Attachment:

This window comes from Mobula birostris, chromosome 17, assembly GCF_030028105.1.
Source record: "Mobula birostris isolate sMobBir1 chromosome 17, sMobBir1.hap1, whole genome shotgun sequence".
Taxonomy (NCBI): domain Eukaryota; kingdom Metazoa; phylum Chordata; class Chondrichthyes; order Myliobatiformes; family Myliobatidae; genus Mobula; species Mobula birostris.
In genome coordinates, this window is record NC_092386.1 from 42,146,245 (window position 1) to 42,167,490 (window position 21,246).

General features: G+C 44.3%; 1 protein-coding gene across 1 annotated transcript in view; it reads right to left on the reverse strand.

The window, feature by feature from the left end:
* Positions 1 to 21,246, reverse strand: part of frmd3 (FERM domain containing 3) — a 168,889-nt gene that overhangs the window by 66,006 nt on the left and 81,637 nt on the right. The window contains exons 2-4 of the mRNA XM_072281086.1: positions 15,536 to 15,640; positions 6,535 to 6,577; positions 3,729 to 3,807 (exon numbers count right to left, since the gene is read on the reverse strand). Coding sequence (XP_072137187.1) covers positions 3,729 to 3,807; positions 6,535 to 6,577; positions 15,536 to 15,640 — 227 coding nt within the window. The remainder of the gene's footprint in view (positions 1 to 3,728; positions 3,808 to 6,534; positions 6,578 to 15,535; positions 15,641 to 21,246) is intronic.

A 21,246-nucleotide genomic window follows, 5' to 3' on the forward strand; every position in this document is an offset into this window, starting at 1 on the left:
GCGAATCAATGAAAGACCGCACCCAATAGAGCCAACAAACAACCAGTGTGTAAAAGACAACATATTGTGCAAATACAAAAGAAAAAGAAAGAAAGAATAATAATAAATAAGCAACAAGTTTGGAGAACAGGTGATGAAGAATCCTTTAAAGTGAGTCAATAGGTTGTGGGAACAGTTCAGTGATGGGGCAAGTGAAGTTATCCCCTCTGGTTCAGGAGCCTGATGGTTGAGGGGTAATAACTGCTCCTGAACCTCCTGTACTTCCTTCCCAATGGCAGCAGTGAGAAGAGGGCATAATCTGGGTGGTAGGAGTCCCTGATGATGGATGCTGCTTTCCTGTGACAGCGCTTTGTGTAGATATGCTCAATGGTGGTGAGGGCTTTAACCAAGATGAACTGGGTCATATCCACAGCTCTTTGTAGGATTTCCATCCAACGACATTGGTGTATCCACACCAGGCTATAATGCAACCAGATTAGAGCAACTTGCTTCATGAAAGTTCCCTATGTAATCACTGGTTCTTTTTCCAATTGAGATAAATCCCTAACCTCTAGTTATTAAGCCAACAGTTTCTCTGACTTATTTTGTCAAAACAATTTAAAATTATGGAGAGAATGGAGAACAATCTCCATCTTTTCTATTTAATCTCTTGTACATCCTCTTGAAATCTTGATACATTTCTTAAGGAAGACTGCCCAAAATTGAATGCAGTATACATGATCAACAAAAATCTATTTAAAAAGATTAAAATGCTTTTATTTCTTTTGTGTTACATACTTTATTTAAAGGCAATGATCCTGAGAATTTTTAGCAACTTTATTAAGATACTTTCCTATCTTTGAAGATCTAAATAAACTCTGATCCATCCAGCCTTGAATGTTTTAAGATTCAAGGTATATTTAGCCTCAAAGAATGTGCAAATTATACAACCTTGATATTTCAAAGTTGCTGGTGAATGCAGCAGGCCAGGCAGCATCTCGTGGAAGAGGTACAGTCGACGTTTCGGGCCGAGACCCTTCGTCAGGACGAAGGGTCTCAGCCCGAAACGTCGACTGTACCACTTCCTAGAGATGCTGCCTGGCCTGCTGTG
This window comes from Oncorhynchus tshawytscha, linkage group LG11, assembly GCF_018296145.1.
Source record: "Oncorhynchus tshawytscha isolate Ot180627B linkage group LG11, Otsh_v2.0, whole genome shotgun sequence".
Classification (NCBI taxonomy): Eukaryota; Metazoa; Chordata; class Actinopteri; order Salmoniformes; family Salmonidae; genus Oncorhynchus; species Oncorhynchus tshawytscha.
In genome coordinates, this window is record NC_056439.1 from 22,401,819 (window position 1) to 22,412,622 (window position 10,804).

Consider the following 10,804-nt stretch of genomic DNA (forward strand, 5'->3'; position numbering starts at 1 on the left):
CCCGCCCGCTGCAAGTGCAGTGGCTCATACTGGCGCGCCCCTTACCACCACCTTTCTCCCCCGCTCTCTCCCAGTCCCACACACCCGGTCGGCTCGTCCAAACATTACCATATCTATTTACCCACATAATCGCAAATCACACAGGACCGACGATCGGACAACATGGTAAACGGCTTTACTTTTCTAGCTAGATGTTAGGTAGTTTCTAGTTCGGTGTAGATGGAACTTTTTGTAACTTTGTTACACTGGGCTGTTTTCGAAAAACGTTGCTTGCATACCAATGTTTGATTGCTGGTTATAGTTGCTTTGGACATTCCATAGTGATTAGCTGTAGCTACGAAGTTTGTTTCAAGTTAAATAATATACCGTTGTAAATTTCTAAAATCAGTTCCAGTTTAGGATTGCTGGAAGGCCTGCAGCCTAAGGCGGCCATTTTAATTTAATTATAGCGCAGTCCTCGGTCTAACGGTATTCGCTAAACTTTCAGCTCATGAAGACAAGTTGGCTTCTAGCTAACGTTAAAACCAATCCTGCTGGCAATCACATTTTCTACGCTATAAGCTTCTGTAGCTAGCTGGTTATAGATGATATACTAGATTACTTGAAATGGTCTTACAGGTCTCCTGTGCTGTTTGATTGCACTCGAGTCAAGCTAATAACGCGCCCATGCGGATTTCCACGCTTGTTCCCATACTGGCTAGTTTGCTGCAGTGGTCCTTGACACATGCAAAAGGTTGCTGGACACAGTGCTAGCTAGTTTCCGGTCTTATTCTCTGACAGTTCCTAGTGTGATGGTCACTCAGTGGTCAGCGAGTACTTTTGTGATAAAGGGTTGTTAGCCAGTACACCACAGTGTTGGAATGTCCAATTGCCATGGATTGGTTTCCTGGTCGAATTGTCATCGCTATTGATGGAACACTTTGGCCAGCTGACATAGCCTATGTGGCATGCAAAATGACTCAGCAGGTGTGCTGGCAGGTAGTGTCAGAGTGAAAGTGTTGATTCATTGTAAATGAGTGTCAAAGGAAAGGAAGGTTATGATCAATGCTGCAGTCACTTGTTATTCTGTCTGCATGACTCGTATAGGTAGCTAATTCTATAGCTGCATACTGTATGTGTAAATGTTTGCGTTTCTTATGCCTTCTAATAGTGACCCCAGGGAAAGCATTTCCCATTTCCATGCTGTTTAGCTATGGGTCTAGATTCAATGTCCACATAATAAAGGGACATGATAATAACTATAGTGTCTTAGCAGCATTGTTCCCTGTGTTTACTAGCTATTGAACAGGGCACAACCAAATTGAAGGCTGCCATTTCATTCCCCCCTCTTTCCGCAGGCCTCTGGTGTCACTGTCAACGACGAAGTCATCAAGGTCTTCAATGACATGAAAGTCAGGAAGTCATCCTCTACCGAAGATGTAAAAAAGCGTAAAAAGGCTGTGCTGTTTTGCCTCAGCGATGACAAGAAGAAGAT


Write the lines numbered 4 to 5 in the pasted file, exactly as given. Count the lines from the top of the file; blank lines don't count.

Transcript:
In genome coordinates, this window is record NC_092386.1 from 42,146,245 (window position 1) to 42,167,490 (window position 21,246).

General features: G+C 44.3%; 1 protein-coding gene across 1 annotated transcript in view; it reads right to left on the reverse strand.